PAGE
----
I'm using systemd on raspberrypi machine with yocto based system. Recently I had some problems with redirecting messages to rsyslog.socket so I decided to get rid of rsyslog completely in favour of of journald.

After doing so I have noticed that size of journald files is much bigger than I previously thought it would be.

root@rpiDev: ~ $ journalctl -o cat > /tmp/journals-cat.txt
root@rpiDev: ~ $ journalctl -o export > /tmp/journals-exp.txt
root@rpiDev: ~ $ journalctl -o verbose > /tmp/journals-verb.txt
root@rpiDev: ~ $ journalctl -a -m > /tmp/journals.txt    ### This is what I need!
root@rpiDev: ~ $ journalctl -a -m -o verbose > /tmp/journals-everything.txt
root@rpiDev: ~ $ du -sh /tmp/journals* /var/log/journal/ ; journalctl --disk-usage
468.0K  /tmp/journals-cat.txt
15.7M   /tmp/journals-everything.txt
4.7M    /tmp/journals-exp.txt
4.9M    /tmp/journals-verb.txt
2.3M    /tmp/journals.txt
41.0M   /var/log/journal/
Archived and active journals take up 12.5M on disk.

Comparing the sizes it looks like binary files created by journald are much bigger than merged (-m) logs.

What I actually need is what is inside /tmp/journals.txt.

Question: Is it possible to reduce amount of stuff stored by journald in it's binary files to what I noticed when running journalctl -a -m?

In other words: can I disable storing all of the information that is not important to me and use journald just as I would syslog?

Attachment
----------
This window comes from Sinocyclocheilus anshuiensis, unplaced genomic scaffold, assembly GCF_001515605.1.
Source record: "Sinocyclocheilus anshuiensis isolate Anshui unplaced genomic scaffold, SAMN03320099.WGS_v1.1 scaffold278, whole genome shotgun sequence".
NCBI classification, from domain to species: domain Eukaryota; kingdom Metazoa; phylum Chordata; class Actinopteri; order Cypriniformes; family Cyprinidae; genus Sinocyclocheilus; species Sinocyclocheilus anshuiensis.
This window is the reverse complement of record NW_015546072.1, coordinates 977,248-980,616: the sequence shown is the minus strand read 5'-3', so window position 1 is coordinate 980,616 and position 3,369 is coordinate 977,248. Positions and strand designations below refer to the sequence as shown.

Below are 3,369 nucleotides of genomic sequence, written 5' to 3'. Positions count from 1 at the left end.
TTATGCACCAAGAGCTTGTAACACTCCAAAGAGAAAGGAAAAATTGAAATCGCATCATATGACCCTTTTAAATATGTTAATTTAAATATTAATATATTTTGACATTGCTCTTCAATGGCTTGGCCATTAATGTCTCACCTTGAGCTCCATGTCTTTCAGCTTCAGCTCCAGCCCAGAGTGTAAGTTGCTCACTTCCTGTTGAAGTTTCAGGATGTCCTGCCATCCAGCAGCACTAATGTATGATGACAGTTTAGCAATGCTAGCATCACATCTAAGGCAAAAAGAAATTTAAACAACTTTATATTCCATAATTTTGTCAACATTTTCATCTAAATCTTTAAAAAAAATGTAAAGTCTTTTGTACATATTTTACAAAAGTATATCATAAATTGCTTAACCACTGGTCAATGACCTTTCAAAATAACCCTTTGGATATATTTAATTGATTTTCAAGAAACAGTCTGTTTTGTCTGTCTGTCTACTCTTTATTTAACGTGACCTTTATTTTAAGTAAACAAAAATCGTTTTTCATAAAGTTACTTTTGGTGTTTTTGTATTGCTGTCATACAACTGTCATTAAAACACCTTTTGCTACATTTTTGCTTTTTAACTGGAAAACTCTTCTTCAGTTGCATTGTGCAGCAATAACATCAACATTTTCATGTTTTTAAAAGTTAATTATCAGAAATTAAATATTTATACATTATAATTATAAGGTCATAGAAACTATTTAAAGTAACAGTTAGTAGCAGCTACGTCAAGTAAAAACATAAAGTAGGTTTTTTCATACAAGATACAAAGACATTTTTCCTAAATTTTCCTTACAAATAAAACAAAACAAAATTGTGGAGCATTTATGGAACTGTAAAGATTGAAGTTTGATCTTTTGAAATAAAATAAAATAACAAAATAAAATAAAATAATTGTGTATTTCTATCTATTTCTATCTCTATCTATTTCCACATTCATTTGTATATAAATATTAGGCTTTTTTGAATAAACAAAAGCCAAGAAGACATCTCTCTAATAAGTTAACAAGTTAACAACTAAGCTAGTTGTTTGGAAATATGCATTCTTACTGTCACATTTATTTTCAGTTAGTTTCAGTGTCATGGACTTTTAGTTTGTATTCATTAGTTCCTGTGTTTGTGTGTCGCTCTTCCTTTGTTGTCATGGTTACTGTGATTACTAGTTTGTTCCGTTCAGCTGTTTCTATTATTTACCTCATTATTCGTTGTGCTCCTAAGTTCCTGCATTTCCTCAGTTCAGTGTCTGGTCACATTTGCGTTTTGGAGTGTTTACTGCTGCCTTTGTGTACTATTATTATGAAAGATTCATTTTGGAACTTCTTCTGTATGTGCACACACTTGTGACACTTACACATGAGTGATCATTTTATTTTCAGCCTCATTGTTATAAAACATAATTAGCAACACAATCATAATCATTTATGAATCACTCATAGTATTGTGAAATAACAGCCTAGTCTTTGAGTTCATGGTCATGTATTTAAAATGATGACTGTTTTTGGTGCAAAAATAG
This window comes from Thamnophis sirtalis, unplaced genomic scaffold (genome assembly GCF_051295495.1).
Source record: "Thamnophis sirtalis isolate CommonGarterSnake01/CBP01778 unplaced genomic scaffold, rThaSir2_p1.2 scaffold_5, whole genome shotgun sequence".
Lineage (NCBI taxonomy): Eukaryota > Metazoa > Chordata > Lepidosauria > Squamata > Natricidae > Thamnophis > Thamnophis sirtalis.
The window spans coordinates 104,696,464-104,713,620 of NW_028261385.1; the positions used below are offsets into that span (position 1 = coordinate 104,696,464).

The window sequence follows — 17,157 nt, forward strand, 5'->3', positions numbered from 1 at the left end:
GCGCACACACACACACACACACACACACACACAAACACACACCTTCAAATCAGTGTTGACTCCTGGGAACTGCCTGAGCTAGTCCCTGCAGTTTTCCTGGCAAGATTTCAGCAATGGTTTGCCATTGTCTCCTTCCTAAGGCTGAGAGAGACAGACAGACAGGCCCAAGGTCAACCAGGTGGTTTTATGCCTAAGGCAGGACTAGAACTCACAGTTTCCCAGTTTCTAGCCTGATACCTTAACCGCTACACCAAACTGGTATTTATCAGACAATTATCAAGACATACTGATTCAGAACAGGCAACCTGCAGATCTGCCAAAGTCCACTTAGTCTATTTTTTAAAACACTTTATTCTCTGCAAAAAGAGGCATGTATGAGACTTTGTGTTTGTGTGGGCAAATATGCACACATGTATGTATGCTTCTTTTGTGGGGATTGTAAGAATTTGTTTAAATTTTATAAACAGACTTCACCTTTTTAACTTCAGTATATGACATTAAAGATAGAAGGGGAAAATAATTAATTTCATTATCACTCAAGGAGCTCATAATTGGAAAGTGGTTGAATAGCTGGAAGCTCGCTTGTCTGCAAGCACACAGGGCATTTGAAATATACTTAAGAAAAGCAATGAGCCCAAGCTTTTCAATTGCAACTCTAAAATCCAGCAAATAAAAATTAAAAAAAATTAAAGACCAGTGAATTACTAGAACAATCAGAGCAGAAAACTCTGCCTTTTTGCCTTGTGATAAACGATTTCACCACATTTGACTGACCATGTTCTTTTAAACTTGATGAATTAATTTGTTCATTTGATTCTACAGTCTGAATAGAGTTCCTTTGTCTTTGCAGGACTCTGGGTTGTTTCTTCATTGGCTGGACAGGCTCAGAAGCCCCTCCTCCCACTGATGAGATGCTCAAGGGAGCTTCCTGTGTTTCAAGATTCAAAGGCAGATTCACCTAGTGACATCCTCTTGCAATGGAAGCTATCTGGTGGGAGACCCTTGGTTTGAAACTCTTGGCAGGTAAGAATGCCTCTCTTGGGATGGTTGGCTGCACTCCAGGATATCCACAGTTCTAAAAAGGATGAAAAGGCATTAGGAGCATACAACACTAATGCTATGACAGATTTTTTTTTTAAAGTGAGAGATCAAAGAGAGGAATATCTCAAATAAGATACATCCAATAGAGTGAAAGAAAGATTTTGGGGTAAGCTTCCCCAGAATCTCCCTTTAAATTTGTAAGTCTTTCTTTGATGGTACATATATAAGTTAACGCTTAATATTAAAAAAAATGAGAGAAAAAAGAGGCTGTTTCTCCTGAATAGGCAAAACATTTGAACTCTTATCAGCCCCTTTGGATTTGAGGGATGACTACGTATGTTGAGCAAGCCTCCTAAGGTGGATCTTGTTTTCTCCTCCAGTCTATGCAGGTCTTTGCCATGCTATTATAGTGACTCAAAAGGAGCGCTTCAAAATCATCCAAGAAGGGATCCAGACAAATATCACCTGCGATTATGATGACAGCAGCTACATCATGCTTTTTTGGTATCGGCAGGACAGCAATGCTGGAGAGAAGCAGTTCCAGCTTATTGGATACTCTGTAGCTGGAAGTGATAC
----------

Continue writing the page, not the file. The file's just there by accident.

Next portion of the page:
My problem can be solved by disabling permanent storing of journald logs and forwarding them to syslog, but maybe it is possible without bringing back rsyslog?


Parameters mentioned by some users do not help me here.

  • Using SystemMaxUse= and RuntimeMaxUse= only sets the maximum size of the files stored- I can have smaller files with the same amount of not needed info and therefore even less actual logs.
  • Using MaxLevel...= sets the maximum log level stored in the journal. That is also not what I need here.


My solution:

I have decided to store logs in syslog (I use rsyslog).
In my journald.conf I have set Storage=volatile and used SystemMaxUse=64M and RuntimeMaxUse=64M to limit disk usage by journald.
I also enabled ForwardToSyslog=yes so now I have my old syslog solution working and I'm also able to view runtime journald logs.

1 Answer 1


Edit /etc/systemd/journald.conf to specify how much space the journal can use, both in memory and on disk.

See man journald.conf for an in-depth explanation of the settings it contains.

  • 1
    It says in the question that SystemMaxUse and RuntimeMaxUse do not solve the issue. The problem is that journald journal has high level of complexity when comparing it with just syslog. The quesion is more about whether it is possible (and how) to reduce this complexity (answer: probably not possible)
    – lewiatan
    Apr 13, 2017 at 6:50

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